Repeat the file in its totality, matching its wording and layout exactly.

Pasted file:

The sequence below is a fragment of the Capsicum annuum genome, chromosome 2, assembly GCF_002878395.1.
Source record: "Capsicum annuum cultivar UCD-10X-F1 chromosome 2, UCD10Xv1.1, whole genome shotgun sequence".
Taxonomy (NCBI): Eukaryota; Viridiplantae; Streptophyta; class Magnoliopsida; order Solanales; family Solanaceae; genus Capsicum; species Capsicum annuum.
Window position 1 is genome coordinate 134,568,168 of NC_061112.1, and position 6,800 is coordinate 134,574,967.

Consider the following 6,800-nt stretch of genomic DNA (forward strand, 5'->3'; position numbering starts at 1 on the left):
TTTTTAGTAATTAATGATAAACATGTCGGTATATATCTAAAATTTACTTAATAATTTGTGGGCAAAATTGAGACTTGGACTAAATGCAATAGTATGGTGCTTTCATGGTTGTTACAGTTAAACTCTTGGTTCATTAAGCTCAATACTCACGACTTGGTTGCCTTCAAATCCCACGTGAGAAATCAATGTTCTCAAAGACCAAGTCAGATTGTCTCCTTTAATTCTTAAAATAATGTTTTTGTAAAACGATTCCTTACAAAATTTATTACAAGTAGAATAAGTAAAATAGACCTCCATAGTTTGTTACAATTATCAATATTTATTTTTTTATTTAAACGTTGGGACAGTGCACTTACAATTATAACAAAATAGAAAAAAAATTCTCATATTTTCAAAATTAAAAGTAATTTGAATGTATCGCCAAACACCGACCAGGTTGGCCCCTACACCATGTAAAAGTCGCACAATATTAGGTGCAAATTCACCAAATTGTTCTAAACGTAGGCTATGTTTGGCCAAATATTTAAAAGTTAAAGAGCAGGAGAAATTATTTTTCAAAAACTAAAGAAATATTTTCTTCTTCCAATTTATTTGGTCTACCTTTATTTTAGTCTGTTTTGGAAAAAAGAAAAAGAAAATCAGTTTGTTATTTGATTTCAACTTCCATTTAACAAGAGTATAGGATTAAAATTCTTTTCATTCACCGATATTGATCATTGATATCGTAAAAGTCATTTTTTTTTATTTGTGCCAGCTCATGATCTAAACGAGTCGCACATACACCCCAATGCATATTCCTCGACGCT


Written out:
The sequence below is a fragment of the Capsicum annuum genome, chromosome 2, assembly GCF_002878395.1.
Source record: "Capsicum annuum cultivar UCD-10X-F1 chromosome 2, UCD10Xv1.1, whole genome shotgun sequence".
Taxonomy (NCBI): Eukaryota; Viridiplantae; Streptophyta; class Magnoliopsida; order Solanales; family Solanaceae; genus Capsicum; species Capsicum annuum.
Window position 1 is genome coordinate 134,568,168 of NC_061112.1, and position 6,800 is coordinate 134,574,967.

Consider the following 6,800-nt stretch of genomic DNA (forward strand, 5'->3'; position numbering starts at 1 on the left):
TTTTTAGTAATTAATGATAAACATGTCGGTATATATCTAAAATTTACTTAATAATTTGTGGGCAAAATTGAGACTTGGACTAAATGCAATAGTATGGTGCTTTCATGGTTGTTACAGTTAAACTCTTGGTTCATTAAGCTCAATACTCACGACTTGGTTGCCTTCAAATCCCACGTGAGAAATCAATGTTCTCAAAGACCAAGTCAGATTGTCTCCTTTAATTCTTAAAATAATGTTTTTGTAAAACGATTCCTTACAAAATTTATTACAAGTAGAATAAGTAAAATAGACCTCCATAGTTTGTTACAATTATCAATATTTATTTTTTTATTTAAACGTTGGGACAGTGCACTTACAATTATAACAAAATAGAAAAAAAATTCTCATATTTTCAAAATTAAAAGTAATTTGAATGTATCGCCAAACACCGACCAGGTTGGCCCCTACACCATGTAAAAGTCGCACAATATTAGGTGCAAATTCACCAAATTGTTCTAAACGTAGGCTATGTTTGGCCAAATATTTAAAAGTTAAAGAGCAGGAGAAATTATTTTTCAAAAACTAAAGAAATATTTTCTTCTTCCAATTTATTTGGTCTACCTTTATTTTAGTCTGTTTTGGAAAAAAGAAAAAGAAAATCAGTTTGTTATTTGATTTCAACTTCCATTTAACAAGAGTATAGGATTAAAATTCTTTTCATTCACCGATATTGATCATTGATATCGTAAAAGTCATTTTTTTTTATTTGTGCCAGCTCATGATCTAAACGAGTCGCACATACACCCCAATGCATATTCCTCGACGCT